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Can you hear me now?
There’s a great article in today’s New York Times that highlights an interesting trend: To try and entice the search-engine bots of Google, Yahoo, and MSN, newspapers are beginning to alter their prose style.
One of the biggest areas of change is headline-writing. Normally, a headline writer tries to use some witty wordplay to attract readers: A literary or cinematic allusion, perhaps, or maybe a pun. But such nuances are totally lost on machines. A bot is trying to quickly figure out the content of an article, and wordplay just gets in the way. Though the article doesn’t discuss it in this depth, this dilemma is known, in A.I. circles, as “the problem of synonymity”: A machine doesn’t know that when a copywriter pens the line “A horse of a different color”, she’s not talking about horses. The bot might accidentally slot that story into the sports section, even if the piece is actually about politics.
Granted, most of the newsbots out there are a little more intelligent than that. But not always. The upshot is that many news web sites — including the BBC — have begun to put two different headlines on each article. One is literary and intended to draw in human readers; the other is just-the-facts literal and written for the bots. On a recent day, the BBC covered the death of Gene Pitney with one headline reading “Tulsa star: The life and career of much-loved 1960’s singer”, and another reading “Obituary: Gene Pitney.”
As the article points out, technology has always affected the way journalists write. The advent of the telegraph created the inverted-pyramid style: Since journalists weren’t sure how much text they’d be able to transmit before the fragile and expensive line went dead, they wrote the most crucial facts in the first paragraph or two, and less-critical ones as they went on. If they got cut off after 60 words, the gist of the story would still be there. Now, as the Times reporter notes, search-engine algorithms may drive even more changes:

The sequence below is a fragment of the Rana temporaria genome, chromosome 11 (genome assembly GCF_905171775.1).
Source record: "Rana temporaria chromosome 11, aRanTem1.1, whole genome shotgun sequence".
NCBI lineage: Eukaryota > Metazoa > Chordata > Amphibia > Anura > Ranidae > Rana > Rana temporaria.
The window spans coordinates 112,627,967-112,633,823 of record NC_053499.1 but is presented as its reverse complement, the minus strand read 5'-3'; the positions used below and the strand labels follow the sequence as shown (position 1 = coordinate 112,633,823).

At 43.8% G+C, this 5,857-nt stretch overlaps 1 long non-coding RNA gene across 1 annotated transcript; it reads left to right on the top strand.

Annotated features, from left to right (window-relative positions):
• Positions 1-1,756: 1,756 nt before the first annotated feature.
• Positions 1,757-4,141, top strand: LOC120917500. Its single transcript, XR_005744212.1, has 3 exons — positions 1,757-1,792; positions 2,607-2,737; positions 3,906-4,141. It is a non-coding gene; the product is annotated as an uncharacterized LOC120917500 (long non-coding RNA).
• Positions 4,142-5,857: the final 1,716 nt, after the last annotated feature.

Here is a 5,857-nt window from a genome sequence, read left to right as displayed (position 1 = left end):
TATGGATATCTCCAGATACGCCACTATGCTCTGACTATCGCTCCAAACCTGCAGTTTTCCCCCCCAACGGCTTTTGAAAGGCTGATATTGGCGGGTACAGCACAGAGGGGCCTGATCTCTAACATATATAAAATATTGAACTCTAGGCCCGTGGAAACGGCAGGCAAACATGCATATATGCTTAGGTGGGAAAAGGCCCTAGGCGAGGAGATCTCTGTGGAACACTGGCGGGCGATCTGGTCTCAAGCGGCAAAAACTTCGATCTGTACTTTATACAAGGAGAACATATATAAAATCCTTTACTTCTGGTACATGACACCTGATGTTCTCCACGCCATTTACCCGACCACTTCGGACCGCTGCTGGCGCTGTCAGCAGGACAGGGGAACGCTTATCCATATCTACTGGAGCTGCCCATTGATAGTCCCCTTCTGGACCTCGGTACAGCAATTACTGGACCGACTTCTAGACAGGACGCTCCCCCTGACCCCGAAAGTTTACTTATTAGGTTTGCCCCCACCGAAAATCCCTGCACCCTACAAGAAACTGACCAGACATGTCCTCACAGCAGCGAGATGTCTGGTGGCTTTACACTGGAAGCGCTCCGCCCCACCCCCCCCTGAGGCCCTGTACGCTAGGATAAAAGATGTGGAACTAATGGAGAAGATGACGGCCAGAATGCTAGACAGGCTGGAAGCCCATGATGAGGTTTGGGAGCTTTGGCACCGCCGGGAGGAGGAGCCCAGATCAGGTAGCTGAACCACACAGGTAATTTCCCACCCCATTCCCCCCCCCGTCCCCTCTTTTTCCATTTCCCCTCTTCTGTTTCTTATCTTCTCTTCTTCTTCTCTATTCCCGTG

Journalists … would be wise to do a little keyword research to determine the two or three most-searched words that relate to their subject — and then include them in the first few sentences. “That’s not something they teach in journalism schools,” said Danny Sullivan, editor of SearchEngineWatch, an online newsletter. “But in the future, they should.”
Here’s a further thought. When I interviewed Cory Doctorow — cofounder of Boing Boing — for my recent New York magazine feature on blogging, he pointed out an interesting aspect of Boing Boing’s success: Simple, straightforward headlines. Many bloggers tend to write clever, wry, allusive heads to their blog posts. This is a big mistake, Cory said, because so many people use RSS readers to scan their favorite blogs. Many RSS readers are configured to display the headline to each blog posting and a bit of text; in some cases, they display only the headline, Cory noted. And many people have dozens of dozens of blogs in their RSS readers, which means they’re scanning hundreds or even thousands of headlines a day — and thus scanning them at lightning pace. If you write abstruse, punning headlines where the meaning isn’t immediately clear, the reader will never click on your entry. Boing Boing, in contrast, always writes simple, just-the-facts headlines — and this, Cory says, is one secret to the blog’s success.
Get that? The human readers of blogs are beginning to behave like bots, too: Quickly scanning for semantic meaning and ignoring everything else. So maybe optimizing for searchbots isn’t a bad idea — because you’ll also optimize for humanbots.
I'm Clive Thompson, the author of Smarter Than You Think: How Technology is Changing Our Minds for the Better (Penguin Press). You can order the book now at Amazon, Barnes and Noble, Powells, Indiebound, or through your local bookstore! I'm also a contributing writer for the New York Times Magazine and a columnist for Wired magazine. Email is here or ping me via the antiquated form of AOL IM (pomeranian99).
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